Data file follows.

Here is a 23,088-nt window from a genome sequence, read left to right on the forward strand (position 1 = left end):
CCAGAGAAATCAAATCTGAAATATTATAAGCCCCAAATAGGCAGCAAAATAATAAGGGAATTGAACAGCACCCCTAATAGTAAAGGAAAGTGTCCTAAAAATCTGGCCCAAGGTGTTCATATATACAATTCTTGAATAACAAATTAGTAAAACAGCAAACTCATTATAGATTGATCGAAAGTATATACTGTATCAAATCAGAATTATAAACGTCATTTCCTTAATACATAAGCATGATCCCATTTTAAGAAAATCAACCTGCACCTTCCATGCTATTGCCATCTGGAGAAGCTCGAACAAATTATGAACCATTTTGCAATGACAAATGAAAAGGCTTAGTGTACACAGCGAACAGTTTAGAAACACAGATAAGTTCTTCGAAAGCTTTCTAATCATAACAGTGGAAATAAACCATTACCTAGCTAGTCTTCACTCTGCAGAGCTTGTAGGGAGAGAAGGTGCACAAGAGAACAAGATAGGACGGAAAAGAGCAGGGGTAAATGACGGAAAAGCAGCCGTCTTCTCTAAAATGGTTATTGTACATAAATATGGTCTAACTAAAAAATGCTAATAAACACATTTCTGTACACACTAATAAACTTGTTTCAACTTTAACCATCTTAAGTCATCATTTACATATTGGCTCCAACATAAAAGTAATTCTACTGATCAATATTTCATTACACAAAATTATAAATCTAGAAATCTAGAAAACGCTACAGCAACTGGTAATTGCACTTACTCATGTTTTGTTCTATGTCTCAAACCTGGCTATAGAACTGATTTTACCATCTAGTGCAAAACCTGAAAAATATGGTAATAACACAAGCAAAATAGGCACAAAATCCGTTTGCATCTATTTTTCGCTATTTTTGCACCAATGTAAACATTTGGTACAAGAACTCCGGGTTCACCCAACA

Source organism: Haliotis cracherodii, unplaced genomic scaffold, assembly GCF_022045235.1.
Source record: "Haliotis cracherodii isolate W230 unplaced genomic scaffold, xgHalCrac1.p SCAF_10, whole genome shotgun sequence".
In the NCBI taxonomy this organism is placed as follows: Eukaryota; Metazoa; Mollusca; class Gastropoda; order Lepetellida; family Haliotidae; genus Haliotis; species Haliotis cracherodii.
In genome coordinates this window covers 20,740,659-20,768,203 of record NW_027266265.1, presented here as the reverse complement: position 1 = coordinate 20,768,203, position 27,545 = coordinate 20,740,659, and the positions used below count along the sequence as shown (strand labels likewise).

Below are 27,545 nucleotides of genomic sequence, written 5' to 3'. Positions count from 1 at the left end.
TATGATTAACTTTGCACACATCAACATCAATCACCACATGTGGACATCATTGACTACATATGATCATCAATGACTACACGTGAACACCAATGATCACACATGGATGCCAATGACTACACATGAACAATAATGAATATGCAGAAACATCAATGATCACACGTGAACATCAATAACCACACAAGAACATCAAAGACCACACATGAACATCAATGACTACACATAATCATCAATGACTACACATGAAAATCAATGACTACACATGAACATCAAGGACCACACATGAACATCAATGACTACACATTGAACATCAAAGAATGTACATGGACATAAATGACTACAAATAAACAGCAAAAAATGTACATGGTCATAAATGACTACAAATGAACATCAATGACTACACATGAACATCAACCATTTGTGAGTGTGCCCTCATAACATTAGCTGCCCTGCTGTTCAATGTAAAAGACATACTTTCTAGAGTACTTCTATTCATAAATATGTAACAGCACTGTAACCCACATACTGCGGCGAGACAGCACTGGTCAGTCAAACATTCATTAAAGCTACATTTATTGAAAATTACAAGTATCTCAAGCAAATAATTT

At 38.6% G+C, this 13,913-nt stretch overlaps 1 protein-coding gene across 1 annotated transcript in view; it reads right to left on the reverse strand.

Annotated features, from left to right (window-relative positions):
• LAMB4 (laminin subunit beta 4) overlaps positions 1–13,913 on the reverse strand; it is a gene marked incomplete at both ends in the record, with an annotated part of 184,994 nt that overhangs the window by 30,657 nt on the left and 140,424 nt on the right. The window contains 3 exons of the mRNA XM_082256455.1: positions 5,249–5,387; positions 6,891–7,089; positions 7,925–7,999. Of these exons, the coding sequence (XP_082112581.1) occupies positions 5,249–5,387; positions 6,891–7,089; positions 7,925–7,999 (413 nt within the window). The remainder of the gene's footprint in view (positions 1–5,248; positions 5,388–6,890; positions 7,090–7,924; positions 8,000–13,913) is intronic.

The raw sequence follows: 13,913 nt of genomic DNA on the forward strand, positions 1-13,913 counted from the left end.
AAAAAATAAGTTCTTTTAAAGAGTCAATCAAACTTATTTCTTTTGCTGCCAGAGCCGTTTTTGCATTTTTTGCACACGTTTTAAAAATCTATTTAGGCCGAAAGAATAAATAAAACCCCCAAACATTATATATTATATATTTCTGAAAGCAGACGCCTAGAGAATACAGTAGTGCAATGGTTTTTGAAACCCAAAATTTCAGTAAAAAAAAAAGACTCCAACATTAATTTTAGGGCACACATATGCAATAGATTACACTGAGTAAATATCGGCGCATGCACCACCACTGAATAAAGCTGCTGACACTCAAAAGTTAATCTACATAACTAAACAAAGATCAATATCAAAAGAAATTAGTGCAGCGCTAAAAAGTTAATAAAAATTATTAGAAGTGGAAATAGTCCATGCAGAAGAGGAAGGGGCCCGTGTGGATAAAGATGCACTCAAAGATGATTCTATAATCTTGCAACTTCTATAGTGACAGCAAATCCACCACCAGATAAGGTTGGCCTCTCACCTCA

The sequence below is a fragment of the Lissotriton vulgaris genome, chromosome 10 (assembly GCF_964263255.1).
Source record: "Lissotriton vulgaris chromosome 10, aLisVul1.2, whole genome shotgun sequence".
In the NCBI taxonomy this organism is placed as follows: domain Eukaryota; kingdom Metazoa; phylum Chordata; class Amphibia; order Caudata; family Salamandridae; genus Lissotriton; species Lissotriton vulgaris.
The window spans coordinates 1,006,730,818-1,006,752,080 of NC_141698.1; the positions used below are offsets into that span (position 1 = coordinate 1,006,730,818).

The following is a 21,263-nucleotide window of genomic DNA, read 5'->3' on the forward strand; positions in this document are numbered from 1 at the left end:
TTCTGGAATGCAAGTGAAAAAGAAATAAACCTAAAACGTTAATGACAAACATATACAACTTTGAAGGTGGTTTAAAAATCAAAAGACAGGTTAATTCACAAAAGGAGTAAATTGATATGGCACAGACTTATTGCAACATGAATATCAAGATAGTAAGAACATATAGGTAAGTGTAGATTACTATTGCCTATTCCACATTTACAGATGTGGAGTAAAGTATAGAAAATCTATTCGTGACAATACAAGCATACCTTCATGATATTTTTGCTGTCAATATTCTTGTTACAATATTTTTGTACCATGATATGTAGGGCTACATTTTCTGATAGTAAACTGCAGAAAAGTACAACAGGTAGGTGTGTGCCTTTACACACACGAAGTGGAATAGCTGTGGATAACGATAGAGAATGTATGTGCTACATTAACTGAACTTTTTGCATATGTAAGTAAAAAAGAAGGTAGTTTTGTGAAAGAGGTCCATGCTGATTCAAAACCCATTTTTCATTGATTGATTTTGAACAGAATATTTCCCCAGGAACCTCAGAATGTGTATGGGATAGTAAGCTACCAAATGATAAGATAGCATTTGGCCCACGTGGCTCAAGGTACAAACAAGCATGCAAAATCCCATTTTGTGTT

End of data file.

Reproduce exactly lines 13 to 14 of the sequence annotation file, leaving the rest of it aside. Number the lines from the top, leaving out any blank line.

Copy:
AAAAAATAAGTTCTTTTAAAGAGTCAATCAAACTTATTTCTTTTGCTGCCAGAGCCGTTTTTGCATTTTTTGCACACGTTTTAAAAATCTATTTAGGCCGAAAGAATAAATAAAACCCCCAAACATTATATATTATATATTTCTGAAAGCAGACGCCTAGAGAATACAGTAGTGCAATGGTTTTTGAAACCCAAAATTTCAGTAAAAAAAAAAGACTCCAACATTAATTTTAGGGCACACATATGCAATAGATTACACTGAGTAAATATCGGCGCATGCACCACCACTGAATAAAGCTGCTGACACTCAAAAGTTAATCTACATAACTAAACAAAGATCAATATCAAAAGAAATTAGTGCAGCGCTAAAAAGTTAATAAAAATTATTAGAAGTGGAAATAGTCCATGCAGAAGAGGAAGGGGCCCGTGTGGATAAAGATGCACTCAAAGATGATTCTATAATCTTGCAACTTCTATAGTGACAGCAAATCCACCACCAGATAAGGTTGGCCTCTCACCTCA

The sequence below is a fragment of the Lissotriton vulgaris genome, chromosome 10 (assembly GCF_964263255.1).